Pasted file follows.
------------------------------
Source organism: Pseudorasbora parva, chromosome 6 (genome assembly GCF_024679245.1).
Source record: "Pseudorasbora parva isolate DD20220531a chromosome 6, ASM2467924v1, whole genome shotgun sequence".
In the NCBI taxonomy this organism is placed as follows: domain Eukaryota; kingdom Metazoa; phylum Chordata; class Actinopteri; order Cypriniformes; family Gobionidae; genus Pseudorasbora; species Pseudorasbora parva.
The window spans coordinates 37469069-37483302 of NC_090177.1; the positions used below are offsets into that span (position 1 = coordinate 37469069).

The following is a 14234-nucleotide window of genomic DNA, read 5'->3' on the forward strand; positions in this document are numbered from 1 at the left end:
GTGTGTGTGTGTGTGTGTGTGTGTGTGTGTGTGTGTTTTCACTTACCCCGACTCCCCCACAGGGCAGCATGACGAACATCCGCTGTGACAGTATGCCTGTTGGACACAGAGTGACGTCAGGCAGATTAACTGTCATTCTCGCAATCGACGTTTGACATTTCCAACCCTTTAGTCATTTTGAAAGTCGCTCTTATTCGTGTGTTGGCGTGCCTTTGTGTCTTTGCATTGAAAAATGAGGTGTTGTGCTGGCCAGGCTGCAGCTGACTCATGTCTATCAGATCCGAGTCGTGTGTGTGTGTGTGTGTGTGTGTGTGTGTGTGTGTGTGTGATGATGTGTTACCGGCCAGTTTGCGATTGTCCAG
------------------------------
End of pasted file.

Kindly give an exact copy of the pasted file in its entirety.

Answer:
Source organism: Pseudorasbora parva, chromosome 6 (genome assembly GCF_024679245.1).
Source record: "Pseudorasbora parva isolate DD20220531a chromosome 6, ASM2467924v1, whole genome shotgun sequence".
In the NCBI taxonomy this organism is placed as follows: domain Eukaryota; kingdom Metazoa; phylum Chordata; class Actinopteri; order Cypriniformes; family Gobionidae; genus Pseudorasbora; species Pseudorasbora parva.
The window spans coordinates 37469069-37483302 of NC_090177.1; the positions used below are offsets into that span (position 1 = coordinate 37469069).

The following is a 14234-nucleotide window of genomic DNA, read 5'->3' on the forward strand; positions in this document are numbered from 1 at the left end:
GTGTGTGTGTGTGTGTGTGTGTGTGTGTGTGTGTGTTTTCACTTACCCCGACTCCCCCACAGGGCAGCATGACGAACATCCGCTGTGACAGTATGCCTGTTGGACACAGAGTGACGTCAGGCAGATTAACTGTCATTCTCGCAATCGACGTTTGACATTTCCAACCCTTTAGTCATTTTGAAAGTCGCTCTTATTCGTGTGTTGGCGTGCCTTTGTGTCTTTGCATTGAAAAATGAGGTGTTGTGCTGGCCAGGCTGCAGCTGACTCATGTCTATCAGATCCGAGTCGTGTGTGTGTGTGTGTGTGTGTGTGTGTGTGTGTGTGTGTGATGATGTGTTACCGGCCAGTTTGCGATTGTCCAG